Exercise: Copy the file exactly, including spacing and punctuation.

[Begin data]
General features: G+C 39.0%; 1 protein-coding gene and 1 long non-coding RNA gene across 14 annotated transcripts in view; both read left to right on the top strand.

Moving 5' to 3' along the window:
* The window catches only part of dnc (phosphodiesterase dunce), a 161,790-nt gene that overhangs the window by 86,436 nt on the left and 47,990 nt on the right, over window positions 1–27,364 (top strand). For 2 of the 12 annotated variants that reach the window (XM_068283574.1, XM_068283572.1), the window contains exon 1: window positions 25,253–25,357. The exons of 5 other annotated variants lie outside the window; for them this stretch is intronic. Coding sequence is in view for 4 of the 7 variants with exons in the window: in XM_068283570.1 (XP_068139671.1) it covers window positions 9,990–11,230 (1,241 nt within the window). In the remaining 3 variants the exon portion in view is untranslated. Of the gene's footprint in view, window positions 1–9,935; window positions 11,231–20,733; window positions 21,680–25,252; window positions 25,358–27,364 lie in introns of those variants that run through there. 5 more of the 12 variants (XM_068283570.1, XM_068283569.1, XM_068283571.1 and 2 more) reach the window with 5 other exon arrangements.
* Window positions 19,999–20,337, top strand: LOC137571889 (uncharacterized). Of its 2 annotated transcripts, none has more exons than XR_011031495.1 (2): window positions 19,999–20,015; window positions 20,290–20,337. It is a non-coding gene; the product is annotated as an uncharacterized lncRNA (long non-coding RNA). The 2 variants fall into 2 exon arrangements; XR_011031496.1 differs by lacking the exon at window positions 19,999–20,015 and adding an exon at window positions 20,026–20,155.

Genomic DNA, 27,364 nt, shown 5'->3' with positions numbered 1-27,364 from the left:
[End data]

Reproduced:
General features: G+C 39.0%; 1 protein-coding gene and 1 long non-coding RNA gene across 14 annotated transcripts in view; both read left to right on the top strand.

Moving 5' to 3' along the window:
* The window catches only part of dnc (phosphodiesterase dunce), a 161,790-nt gene that overhangs the window by 86,436 nt on the left and 47,990 nt on the right, over window positions 1–27,364 (top strand). For 2 of the 12 annotated variants that reach the window (XM_068283574.1, XM_068283572.1), the window contains exon 1: window positions 25,253–25,357. The exons of 5 other annotated variants lie outside the window; for them this stretch is intronic. Coding sequence is in view for 4 of the 7 variants with exons in the window: in XM_068283570.1 (XP_068139671.1) it covers window positions 9,990–11,230 (1,241 nt within the window). In the remaining 3 variants the exon portion in view is untranslated. Of the gene's footprint in view, window positions 1–9,935; window positions 11,231–20,733; window positions 21,680–25,252; window positions 25,358–27,364 lie in introns of those variants that run through there. 5 more of the 12 variants (XM_068283570.1, XM_068283569.1, XM_068283571.1 and 2 more) reach the window with 5 other exon arrangements.
* Window positions 19,999–20,337, top strand: LOC137571889 (uncharacterized). Of its 2 annotated transcripts, none has more exons than XR_011031495.1 (2): window positions 19,999–20,015; window positions 20,290–20,337. It is a non-coding gene; the product is annotated as an uncharacterized lncRNA (long non-coding RNA). The 2 variants fall into 2 exon arrangements; XR_011031496.1 differs by lacking the exon at window positions 19,999–20,015 and adding an exon at window positions 20,026–20,155.

Genomic DNA, 27,364 nt, shown 5'->3' with positions numbered 1-27,364 from the left: